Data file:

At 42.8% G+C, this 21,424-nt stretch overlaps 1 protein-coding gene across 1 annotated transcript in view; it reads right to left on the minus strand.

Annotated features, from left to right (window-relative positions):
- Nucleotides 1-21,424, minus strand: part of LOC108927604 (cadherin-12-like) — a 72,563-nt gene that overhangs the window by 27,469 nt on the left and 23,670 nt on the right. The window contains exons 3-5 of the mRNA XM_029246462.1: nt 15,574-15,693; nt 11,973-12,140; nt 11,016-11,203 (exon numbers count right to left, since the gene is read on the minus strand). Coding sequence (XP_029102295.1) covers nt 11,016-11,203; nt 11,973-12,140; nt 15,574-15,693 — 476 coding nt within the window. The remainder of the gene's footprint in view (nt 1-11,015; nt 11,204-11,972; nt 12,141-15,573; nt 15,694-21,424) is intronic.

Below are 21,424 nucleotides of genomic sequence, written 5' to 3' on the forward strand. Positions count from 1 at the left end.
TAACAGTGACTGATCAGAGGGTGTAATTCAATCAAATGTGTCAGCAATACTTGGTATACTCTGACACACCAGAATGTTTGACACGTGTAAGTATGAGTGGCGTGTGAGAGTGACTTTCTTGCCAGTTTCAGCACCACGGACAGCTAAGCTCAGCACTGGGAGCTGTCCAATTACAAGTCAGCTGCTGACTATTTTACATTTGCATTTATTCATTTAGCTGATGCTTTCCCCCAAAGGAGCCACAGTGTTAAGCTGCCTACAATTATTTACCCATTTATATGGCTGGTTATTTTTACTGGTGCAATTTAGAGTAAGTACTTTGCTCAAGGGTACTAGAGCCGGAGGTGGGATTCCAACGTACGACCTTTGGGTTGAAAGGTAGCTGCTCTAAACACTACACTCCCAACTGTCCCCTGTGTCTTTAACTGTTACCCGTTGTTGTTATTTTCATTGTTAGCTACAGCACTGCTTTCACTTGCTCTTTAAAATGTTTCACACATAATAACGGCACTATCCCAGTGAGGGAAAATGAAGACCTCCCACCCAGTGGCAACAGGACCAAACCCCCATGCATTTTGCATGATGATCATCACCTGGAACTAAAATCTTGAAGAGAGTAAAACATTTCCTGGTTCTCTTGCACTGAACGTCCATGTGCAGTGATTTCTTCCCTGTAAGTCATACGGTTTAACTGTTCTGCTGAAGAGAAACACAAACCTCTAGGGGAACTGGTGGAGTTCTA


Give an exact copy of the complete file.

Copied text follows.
At 42.8% G+C, this 21,424-nt stretch overlaps 1 protein-coding gene across 1 annotated transcript in view; it reads right to left on the minus strand.

Annotated features, from left to right (window-relative positions):
- Nucleotides 1-21,424, minus strand: part of LOC108927604 (cadherin-12-like) — a 72,563-nt gene that overhangs the window by 27,469 nt on the left and 23,670 nt on the right. The window contains exons 3-5 of the mRNA XM_029246462.1: nt 15,574-15,693; nt 11,973-12,140; nt 11,016-11,203 (exon numbers count right to left, since the gene is read on the minus strand). Coding sequence (XP_029102295.1) covers nt 11,016-11,203; nt 11,973-12,140; nt 15,574-15,693 — 476 coding nt within the window. The remainder of the gene's footprint in view (nt 1-11,015; nt 11,204-11,972; nt 12,141-15,573; nt 15,694-21,424) is intronic.

Below are 21,424 nucleotides of genomic sequence, written 5' to 3' on the forward strand. Positions count from 1 at the left end.
TAACAGTGACTGATCAGAGGGTGTAATTCAATCAAATGTGTCAGCAATACTTGGTATACTCTGACACACCAGAATGTTTGACACGTGTAAGTATGAGTGGCGTGTGAGAGTGACTTTCTTGCCAGTTTCAGCACCACGGACAGCTAAGCTCAGCACTGGGAGCTGTCCAATTACAAGTCAGCTGCTGACTATTTTACATTTGCATTTATTCATTTAGCTGATGCTTTCCCCCAAAGGAGCCACAGTGTTAAGCTGCCTACAATTATTTACCCATTTATATGGCTGGTTATTTTTACTGGTGCAATTTAGAGTAAGTACTTTGCTCAAGGGTACTAGAGCCGGAGGTGGGATTCCAACGTACGACCTTTGGGTTGAAAGGTAGCTGCTCTAAACACTACACTCCCAACTGTCCCCTGTGTCTTTAACTGTTACCCGTTGTTGTTATTTTCATTGTTAGCTACAGCACTGCTTTCACTTGCTCTTTAAAATGTTTCACACATAATAACGGCACTATCCCAGTGAGGGAAAATGAAGACCTCCCACCCAGTGGCAACAGGACCAAACCCCCATGCATTTTGCATGATGATCATCACCTGGAACTAAAATCTTGAAGAGAGTAAAACATTTCCTGGTTCTCTTGCACTGAACGTCCATGTGCAGTGATTTCTTCCCTGTAAGTCATACGGTTTAACTGTTCTGCTGAAGAGAAACACAAACCTCTAGGGGAACTGGTGGAGTTCTA